One of my least favorite maintenance practices is having to replace the gear oil in a vehicle’s axles. It’s often smelly, messy, and an overall pain in the butt. So when it came time to replace the 80W-90 oil in our 1991 Mitsubishi Pajero‘s axles, I wasn’t exactly looking forward to it. But I had been given a few tips from other gearheads about how to make the process go a bit smoother. I’m happy to report these tips worked and the process was much easier than any gear oil change I’ve done in the past. Hopefully some of these tips will help you next time you need to change these fluids.
Here are a few things you’ll need:
- Wrenches to remove your drain plug and fill plug (mine were 15/16″)
- Gear oil in the correct viscosity and amount (our Pajero uses a little less than four quarts of 80W-90)
- Oil catch pan or something to contain the drained oil
- Disposable gloves (trust me on this one—used gear oil stinks and you don’t want it on you)
- Rags to wipe excess oil
- Gear oil pump
- Ramps / jack / jackstands (optional depending on vehicle height)
Step 1: Before you swap out the fluids, take the vehicle for a drive. This will get that old gear oil warmed up and make the fluid thinner and easier to drain.
Step 2: All differentials will have at least two holes: one for filling the diff, one for draining it, and there is an order to which to remove first. Always remove the fill hole first. This ensures you’ll be able to fill the diff after you’ve drained it. After all, it’d be bad to drain the fluid only to to figure out you can’t get the fill plug out. Opening up that fill hole first will also allow the fluid to drain quicker.
Step 3: Once you crack that drain plug open, get ready for a potentially smelly and messy affair. Old gear oil, especially with a friction modifier, can simply reek. If you get it on pretty much anything, be prepared for that item to stink for pretty much the rest of its life, so try to go slowly. You can collect the draining oil in pretty much anything. I use either an oil drain pan (above), an empty plastic milk jug, or an empty one gallon container of oil with a funnel. All seem to work equally well. If you do use a milk jug or old oil container, be sure not to mistakenly knock it over because it’ll create a hell of a mess. Ask me how I know.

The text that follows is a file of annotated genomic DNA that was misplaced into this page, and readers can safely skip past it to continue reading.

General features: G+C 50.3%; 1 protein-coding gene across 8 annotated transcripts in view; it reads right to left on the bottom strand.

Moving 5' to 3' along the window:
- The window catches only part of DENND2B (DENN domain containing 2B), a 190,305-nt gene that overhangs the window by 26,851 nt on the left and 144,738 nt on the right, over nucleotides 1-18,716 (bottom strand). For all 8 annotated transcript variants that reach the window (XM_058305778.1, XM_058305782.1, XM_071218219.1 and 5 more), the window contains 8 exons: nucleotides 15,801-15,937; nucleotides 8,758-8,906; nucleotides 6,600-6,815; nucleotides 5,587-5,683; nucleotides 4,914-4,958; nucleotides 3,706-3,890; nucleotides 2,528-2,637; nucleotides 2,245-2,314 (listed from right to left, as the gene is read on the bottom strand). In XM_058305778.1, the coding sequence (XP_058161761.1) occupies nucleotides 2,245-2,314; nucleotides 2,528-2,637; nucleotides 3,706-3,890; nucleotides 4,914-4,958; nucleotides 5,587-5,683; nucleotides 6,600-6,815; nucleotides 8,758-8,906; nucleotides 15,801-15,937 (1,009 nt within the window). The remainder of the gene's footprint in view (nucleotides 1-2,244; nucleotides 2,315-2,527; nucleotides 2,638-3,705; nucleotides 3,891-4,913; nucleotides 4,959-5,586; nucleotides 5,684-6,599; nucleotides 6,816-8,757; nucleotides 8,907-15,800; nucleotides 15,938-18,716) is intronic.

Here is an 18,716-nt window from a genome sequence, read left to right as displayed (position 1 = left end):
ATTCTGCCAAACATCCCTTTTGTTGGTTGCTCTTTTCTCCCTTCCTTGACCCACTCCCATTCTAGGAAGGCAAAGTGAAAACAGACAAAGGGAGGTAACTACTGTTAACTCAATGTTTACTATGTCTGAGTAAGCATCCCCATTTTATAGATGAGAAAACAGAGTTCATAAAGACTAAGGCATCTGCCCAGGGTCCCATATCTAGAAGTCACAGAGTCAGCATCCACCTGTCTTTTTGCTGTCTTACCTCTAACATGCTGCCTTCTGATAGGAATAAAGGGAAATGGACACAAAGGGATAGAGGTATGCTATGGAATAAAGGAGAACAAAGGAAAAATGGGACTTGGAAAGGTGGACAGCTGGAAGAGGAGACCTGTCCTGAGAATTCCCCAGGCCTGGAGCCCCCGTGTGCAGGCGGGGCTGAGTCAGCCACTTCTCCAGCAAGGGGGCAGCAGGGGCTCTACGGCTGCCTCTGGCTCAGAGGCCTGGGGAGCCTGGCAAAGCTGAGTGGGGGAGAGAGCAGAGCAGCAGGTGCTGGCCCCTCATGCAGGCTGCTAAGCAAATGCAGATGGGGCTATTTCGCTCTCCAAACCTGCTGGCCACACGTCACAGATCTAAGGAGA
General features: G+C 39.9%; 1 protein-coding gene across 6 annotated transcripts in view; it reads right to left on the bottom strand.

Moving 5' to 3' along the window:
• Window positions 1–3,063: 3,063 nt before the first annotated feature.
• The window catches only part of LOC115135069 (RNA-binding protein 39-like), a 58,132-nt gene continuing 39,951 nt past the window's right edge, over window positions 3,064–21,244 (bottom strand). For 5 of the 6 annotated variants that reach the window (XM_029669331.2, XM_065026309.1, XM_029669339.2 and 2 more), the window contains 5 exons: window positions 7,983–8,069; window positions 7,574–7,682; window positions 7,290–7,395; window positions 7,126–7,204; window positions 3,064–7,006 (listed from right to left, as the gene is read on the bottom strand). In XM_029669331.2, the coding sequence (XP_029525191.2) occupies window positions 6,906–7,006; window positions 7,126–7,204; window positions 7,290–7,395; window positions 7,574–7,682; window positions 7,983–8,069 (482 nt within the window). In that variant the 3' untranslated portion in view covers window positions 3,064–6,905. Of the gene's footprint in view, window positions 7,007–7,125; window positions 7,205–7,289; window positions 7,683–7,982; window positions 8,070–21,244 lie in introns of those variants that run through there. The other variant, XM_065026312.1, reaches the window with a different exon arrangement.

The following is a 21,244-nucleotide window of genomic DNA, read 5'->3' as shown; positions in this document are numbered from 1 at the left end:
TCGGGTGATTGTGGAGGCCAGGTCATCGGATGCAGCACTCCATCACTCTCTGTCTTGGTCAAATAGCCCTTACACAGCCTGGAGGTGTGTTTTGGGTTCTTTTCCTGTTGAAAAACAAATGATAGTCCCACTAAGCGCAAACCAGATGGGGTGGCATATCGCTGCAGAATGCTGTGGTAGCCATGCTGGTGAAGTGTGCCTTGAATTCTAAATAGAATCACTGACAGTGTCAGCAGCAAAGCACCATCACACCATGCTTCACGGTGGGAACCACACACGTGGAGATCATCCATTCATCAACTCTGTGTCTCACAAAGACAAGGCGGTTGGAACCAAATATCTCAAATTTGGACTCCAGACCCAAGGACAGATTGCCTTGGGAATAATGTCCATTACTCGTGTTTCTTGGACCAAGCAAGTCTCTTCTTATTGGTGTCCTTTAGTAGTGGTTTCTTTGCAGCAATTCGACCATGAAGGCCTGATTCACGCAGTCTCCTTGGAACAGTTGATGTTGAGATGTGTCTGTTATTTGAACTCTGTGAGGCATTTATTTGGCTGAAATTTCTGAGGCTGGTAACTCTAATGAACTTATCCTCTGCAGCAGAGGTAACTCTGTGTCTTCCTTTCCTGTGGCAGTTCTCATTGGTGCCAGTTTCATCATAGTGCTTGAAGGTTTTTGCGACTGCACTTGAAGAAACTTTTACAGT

Step 4: Let the oil drain out completely. This might take some time, but the more oil you can get out the better. Once drained, I reinsert the drain plug and torque it down to spec (about one grunt).
Step 5: Warm your gear oil up by placing the bottles in a bucket of hot water. Warming them up will lower the oil’s viscosity making it easier to flow into the differentials. I can’t emphasize how much easier this stuff is to work with when it’s warmed up, especially if it’s cold outside. I’ve pumped gear oil in 40° F (4.4° C) temps and it’s a pain in the ass when the oil isn’t warmed up. Warm the fluid, and it’ll easily flow into your axles. Less mess, less fuss.
Step 6: I generally buy my oil in the one-quart squeeze bottles. You cut the nozzle of the top and squeeze in as much as you can. But you never get all the oil out. To aid in extracting as much oil as humanly possible, buy an oil pump. For about $10 you can simply open your squeeze bottle and thread on one of these hand pumps. You’ll be able to get a lot more oil out of the bottle this way. Once you’ve gotten as much oil out with the pump as you can, open your next squeeze bottle, then remove the pump from the previous bottle and pour in the remainder into the new bottle. Much less fluid is wasted.
Keep adding oil until it starts running out the fill hole. There really isn’t a better way to tell whether your diff is full or not. Once it starts puking out, screw the fill plug back in. Have a rag handy to wipe the excess oil off. Torque the bolt to the correct spec, and you’re done. If you’ve got a 4WD rig, then move to the next differential. It’s that easy.
Doing this yourself can save lots of money on labor. And if you work slowly and carefully, you can keep it from being a majorly messy process. And while I still don’t exactly love changing out gear oil, I’ve gotten much better at it and these tips work.